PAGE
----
After the spinal is placed, you will quickly lay on your back and the operating room staff will start to prep you for surgery. Once the drapes are up and the surgeon tests to make sure the spinal is working properly by pinching your skin, your support person will be allowed to come into the operating room. During the C-section behind the drape, it’s just you, your support person, and me.
As an anesthesia provider, I’m constantly monitoring my patients’ vital signs and the status of the surgery. I love this job – I love supporting my patients through this transition, and I love seeing babies being born and watching people become parents.
As with any medical procedure, there are certain risks and misconceptions about spinals. The following are the common concerns, questions, and pieces of information that I talk about with my patients, as well as a few things I wish people would understand a bit better about the procedure itself.
10 Things to Know About Spinals
1. If your spinal is not working or you are uncomfortable, you may need general anesthesia, but this hardly ever happens. If you need a general anesthetic, there is an increased risk to the mother, but no additional risk to your baby.
2. Most women want to know if they will feel anything during the C-section — yes and no. You should not feel sharp pain (like the scalpel or stitching sutures, etc.). You WILL feel tugging and pulling as your OB retracts your uterus and takes the baby out. I always warn the moms this is coming. It can be very uncomfortable, but it only lasts a few moments, and immediately after, your baby is born!
3. Nausea, vomiting, and shivering are all common and expected. If you are someone who has vomited your way through your C-section, you can attest to how uncomfortable it is to throw up while laying on your back. Your support person can be extremely helpful in suctioning out your mouth during this time.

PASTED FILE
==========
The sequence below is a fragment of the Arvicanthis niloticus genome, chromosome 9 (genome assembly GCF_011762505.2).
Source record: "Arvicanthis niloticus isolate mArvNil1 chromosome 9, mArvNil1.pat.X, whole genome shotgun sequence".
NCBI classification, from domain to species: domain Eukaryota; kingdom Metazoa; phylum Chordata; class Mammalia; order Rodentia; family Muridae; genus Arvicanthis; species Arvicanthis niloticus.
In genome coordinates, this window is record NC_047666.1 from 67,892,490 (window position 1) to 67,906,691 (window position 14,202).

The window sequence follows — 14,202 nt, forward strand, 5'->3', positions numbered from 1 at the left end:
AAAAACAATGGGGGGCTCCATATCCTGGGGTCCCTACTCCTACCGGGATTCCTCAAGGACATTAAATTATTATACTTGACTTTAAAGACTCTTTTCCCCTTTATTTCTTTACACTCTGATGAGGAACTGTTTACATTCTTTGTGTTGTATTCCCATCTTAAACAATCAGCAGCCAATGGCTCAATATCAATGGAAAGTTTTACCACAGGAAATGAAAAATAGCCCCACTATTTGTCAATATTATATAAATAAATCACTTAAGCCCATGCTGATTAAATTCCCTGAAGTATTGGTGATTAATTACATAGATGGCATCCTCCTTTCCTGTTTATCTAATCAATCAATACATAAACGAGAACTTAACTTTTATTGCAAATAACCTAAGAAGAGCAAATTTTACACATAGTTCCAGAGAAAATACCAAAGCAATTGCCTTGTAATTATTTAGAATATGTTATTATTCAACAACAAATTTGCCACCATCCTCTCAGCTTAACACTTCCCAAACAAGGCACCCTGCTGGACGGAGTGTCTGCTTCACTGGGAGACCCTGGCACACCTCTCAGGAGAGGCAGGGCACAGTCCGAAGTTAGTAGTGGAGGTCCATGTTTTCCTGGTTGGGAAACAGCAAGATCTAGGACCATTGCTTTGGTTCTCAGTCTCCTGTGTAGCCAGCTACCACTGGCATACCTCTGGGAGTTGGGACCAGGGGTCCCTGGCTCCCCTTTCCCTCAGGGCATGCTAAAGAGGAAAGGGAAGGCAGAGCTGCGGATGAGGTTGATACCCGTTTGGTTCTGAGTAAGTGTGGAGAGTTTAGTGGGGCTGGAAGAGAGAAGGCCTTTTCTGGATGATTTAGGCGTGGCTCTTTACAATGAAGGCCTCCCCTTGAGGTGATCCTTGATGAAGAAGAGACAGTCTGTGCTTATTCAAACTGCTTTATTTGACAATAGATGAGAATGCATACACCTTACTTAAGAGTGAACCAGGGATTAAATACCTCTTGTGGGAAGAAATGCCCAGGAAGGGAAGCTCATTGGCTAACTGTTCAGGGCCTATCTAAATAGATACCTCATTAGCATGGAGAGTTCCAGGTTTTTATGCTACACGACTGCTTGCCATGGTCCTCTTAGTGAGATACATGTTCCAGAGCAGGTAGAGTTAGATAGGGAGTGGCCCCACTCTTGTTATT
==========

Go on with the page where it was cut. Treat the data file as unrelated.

4. The amount of local anesthetic left in your spinal fluid is small, and the baby doesn’t get any.
5. The curve of your spine changes as you get older. It may take a few extra minutes or tries to find the right spot. That doesn’t mean anything is wrong, and each time you have a spinal will likely be a slightly different experience.
6. The higher your BMI, the harder it can be to find the right spot. (But people with a low BMI can present challenges too.)
7. You will not be paralyzed if you move while the spinal is being placed. It just takes longer and makes it harder to find the right spot. We’re more likely to stick ourselves, as well.
8. This is what I tell my patients regarding risks: “Risks include bleeding, infection, and nerve damage, but these are rare. You’re more likely to have a nerve injury from the retractors in your abdomen than my needle. The space I’m looking for is several centimeters lower than where the average spinal cord ends. Headaches and backaches are possible, but there is a low chance. More serious risks can affect your heart and lungs, but anesthesia providers know how to manage those situations and they’re unusual.” You will always find someone or hear a story about someone having a horrific experience, and while I feel bad for them, you should know they are in the small minority.
9. When you lay down, it can be hard to breathe because your ribs aren’t used to being numb. That’s a common feeling that can be anxiety-provoking, but staying calm and trusting your body and your doctors helps. Take slow, deep breaths.
10. We will give you oxygen in your nose, but if it’s not enough, we have a plastic mask that delivers more.